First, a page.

What happens when an employee continues to work after the employee’s contract expires

Some employers assume that when an employee continues to be employed after the expiration of his or her employment agreement, the employee automatically becomes an employee at will whose employment can be terminated at any time. That may not be the case.

If a written employment contract expires and is not formally renewed, and the employee has continued to perform the same functions and to receive the same compensation as was received under the expired contract, then in some states there may be a presumption that the parties have mutually agreed to a new contract that contains the same provisions as the old agreement.

Applicant Interview Tip for Small Business Owners

Business owners should review applicant interview scripts, guidelines, lists, and forms to be sure that no impermissible questions are asked.

Why Joel Osteen Took A Public Beating Over The Hurricane

Crisis tells us what we expect from our leaders

Joel Osteen took a beating in social media over his response to the hurricane. But there was more at play than just haters doing what haters do. Here is why Joel Osteen took a public beating over the hurricane.

According to Simon Sinek, an author and thought leader, humans had a very practical problem during the cave man period of our development. We lived in communities with a very limited number of people. And in those small communities, there was an attitude that could be described as “survival of the fittest.” When it was time to eat, the biggest, strongest person – The Alpha – was guaranteed to eat. The weakest person was not guaranteed to eat. That system kept the biggest, strongest person alive. But it was not a good system for the group. Why? Because the value of living in the group is that the people in the group trust each other. Indeed, if I trust you and you trust me, then I know I can sleep at night because you have my back. And you know you can sleep at night because I have your back.

Sinek would say the same thing applies to companies in the context of innovation. According to Sinek, if we trust each other, then we can take risks and innovate. And in the process, we can do the things that are necessary to change the world. On the other hand, if we do not trust each other, then we are not going to take risks.

We see the same thing in society when we consider the way that society treats its leaders. We are constantly assessing each other. We are constantly arranging ourselves around the Alphas among us. We are constantly determining who is the more dominant person in the room.

We have different standards for determining who is the Alpha among us. When I was in law school, the Alpha may have been the person who was considered the smartest. When I played football, you usually had an Alpha in each position group. For preachers, the Alpha might be the most effective public speaker. There was no real standard for determining Alphas, because the criteria varied by industry.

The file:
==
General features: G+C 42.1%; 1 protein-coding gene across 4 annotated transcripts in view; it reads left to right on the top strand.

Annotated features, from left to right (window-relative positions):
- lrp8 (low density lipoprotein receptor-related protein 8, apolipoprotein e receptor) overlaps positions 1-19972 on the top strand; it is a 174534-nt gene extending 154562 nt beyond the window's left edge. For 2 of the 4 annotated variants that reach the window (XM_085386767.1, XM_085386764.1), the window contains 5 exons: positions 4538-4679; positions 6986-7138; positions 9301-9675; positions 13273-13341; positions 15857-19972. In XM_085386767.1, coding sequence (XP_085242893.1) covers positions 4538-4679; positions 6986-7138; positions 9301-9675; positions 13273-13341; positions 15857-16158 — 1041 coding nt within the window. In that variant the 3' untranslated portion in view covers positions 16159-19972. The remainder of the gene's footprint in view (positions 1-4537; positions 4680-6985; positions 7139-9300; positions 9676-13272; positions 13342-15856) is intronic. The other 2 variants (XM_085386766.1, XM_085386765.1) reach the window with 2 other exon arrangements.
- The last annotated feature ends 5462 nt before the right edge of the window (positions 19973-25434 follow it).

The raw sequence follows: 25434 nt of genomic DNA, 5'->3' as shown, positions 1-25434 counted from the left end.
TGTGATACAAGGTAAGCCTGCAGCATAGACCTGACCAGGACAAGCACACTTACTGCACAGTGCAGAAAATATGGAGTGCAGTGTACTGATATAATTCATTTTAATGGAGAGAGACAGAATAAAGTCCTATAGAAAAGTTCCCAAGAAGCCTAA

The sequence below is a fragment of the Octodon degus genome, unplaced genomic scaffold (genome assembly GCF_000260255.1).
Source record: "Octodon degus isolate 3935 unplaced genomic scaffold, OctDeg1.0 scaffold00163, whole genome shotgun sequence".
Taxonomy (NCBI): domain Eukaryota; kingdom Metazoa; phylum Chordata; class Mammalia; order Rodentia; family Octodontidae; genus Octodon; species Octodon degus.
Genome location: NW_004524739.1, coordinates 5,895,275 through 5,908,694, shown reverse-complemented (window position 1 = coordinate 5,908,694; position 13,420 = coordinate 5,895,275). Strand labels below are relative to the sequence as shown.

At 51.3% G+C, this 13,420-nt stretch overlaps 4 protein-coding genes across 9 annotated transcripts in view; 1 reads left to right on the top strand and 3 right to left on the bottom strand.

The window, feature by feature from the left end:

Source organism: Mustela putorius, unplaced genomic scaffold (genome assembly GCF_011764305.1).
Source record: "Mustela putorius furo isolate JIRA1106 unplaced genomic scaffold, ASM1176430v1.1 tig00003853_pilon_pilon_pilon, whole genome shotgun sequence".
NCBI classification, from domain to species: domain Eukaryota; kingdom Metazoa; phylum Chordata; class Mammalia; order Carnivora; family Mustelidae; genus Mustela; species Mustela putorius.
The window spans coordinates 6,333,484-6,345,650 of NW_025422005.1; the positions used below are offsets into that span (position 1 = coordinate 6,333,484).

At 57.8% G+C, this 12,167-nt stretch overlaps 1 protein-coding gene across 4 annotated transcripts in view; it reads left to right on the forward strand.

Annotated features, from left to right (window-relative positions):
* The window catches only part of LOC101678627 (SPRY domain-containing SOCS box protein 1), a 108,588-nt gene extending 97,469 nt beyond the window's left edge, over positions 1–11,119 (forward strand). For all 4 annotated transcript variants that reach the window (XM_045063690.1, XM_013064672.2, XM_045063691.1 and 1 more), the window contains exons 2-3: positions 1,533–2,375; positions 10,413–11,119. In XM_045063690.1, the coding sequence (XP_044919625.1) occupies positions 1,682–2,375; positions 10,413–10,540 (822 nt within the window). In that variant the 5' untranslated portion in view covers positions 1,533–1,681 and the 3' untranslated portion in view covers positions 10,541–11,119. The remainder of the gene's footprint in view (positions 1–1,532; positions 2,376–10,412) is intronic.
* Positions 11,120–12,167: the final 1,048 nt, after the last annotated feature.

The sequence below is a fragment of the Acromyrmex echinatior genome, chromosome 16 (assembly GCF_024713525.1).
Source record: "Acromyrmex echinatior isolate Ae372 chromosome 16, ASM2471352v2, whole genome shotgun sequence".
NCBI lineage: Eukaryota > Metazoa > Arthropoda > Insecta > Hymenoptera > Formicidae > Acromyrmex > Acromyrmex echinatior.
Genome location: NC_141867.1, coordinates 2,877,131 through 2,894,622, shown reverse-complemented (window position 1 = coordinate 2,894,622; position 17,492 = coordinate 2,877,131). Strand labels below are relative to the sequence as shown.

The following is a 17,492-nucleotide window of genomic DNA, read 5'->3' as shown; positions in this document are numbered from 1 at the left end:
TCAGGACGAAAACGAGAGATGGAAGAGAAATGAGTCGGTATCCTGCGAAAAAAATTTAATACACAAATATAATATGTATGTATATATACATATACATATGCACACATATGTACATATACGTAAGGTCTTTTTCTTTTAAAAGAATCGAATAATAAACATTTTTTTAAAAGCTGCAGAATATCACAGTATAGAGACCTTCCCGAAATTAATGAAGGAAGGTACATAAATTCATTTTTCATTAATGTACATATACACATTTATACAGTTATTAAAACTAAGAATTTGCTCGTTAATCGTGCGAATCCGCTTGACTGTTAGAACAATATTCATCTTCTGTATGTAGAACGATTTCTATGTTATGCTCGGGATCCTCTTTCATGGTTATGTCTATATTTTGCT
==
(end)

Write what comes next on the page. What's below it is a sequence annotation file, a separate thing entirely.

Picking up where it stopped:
Once we determine who the Alpha in the group is, we allow that person to have the spoils that go to Alpha. Sinek says it like this: “Alphas get first choice of meat and first choice of mate. Good system. The rest of us may not get the best cut of meat but we will get to eat eventually, and we will not get an elbow in the face. Good system. We will happily alert them to danger later.”

But here’s the thing.

When society anoints someone the Alpha, there is an expectation that the Alpha respond to danger in a particular way. The Alpha is expected to run to the danger. The Alpha is expected to provide leadership in times of crisis. The Alpha is expected to put himself at risk to help others.

A recent example at my office should illustrate the point. A few weeks ago, a tropical storm made its way through Georgia. The CEO said the office would be open for a half day so that we could serve customers in regions of the country that were not impacted by the storm. Some employees found ways/reasons to stay home from work that day. Those employees were not treated negatively. Had the CEO chosen to take personal day, other employees would have been offended. If the office is going to be open with a tropical storm headed toward the city, then the CEO had better be in the office with the troops!

And that brings me to Joel Osteen.

Joel Osteen is the pastor of Lakewood Church, one of the largest churches in the country. His sermons are seen by millions of people each week. His sermons are broadcast on satellite radio 24 hours per day. He has written several books that made the New York Times best sellers list. His success and his position within his church make him the Alpha in the context of ministry. Hence, when the hurricane came through Houston, the community expected Osteen to provide leadership. For many, providing leadership in that moment meant, among other things, opening the doors of his church so that displaced Houston residents would have a place to stay.

Unfortunately for Osteen, the combination of negative images on social media and a poor initial public relations effort by Osteen and Lakewood Church led many to believe that Osteen had not fulfilled his responsibilities as the Alpha.

Lakewood church did a good job of responding to the critics once the church leaders decided to talk. But by then a lot of damage had been done. The haters, many of whom were not people of faith, were effectively casting Osteen as a pastor who got rich off his community and then abandoned it when the crisis came.